What’s under all that crap?

someone hiding under the covers

I’m curious: now that you’re four months or so into the process of slowing down and doing less , washing the metaphorical dishes in your psychic kitchen sink, if you will, and clearing off the piles of metaphorical papers on your psychic desk top, if you will , what are you uncovering?

, Dan Owen, in the comments to post on Monday, April 12

I have been thinking about Dan Owen’s question in the comments of Monday’s post since shortly after he wrote it, and finding answers, or ideas serving as leads to them, everywhere I turn, ever since.

Okay, to be completely honest, I’ve been thinking about these things on and off for much, much longer, but in my usual perverse way, having someone else pose the question spurs me on to actually structuring my thoughts and putting them down in some kind of semi-orderly fashion.

So, with all of this excavation, this decluttering, this clearing away of physical crap and mental distractions like, oh, the pursuit of livelihood, what am I finding underneath? Thus far, the answers seem to be “the usual” and “more layers”, which is to say, “the usual.”

The usual, Part 1: Fear, love and the tender heart that threads them together

Here’s a good-times truism, and I’m only being half-facetious: when one finds oneself getting angry, outraged, incensed, self-righteous, smug, or any other feeling that is not either fear or love, there’s probably fear rooted just underneath.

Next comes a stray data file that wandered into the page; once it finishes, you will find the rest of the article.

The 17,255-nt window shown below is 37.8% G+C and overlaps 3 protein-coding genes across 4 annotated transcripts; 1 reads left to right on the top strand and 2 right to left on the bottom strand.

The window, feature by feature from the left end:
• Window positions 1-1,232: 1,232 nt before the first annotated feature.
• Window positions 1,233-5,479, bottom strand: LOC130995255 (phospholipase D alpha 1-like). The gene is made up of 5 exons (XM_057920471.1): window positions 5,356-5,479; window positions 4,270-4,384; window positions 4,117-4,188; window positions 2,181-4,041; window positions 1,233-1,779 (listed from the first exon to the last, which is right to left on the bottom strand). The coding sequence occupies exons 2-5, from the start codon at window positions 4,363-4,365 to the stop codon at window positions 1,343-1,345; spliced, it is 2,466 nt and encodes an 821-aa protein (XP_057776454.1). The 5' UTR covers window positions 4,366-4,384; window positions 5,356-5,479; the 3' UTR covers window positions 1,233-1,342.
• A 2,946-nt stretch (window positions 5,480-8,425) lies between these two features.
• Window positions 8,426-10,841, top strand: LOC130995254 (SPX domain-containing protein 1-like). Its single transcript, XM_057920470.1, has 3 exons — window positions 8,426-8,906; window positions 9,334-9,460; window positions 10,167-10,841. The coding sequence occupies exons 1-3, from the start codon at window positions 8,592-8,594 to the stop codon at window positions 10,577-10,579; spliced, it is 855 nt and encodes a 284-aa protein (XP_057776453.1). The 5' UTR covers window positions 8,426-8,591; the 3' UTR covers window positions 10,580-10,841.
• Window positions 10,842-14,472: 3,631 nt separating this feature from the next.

To make things even more delightful, unless the fear is of being eaten by a bear or some other immediate threat to survival, it’s probably attached to some need for love. When I act like a jackass, deliberately withholding love, even though (or worse, because) I know someone wants it, it’s about fear.

And “love” doesn’t always present in the moment as a grace-taxing apology for a major transgression or showing up at a friend’s house at 6am with your truck to move their piano cross-town; it can be as simple, and excruciatingly difficult, as an acknowledgment of success. The Chief Atheist (rightly) used to accuse me of throwing compliments around like manhole covers, and he was right: in my world, achievement was a zero-sum game; ergo your success diminished mine; ergo to me, offering praise felt like cutting off a non-returnable piece of my arm and handing it over knowing that if you did anything with it at all, you’d glance at it ever so briefly before tossing it mindlessly over your shoulder for rats to gnaw on. Or something like that. It took years of working with my first-shrink-slash-astrologer to even make a dent in my fucked-up scarcity mindset, and realistically, it’s something I’ll likely struggle with for years to come.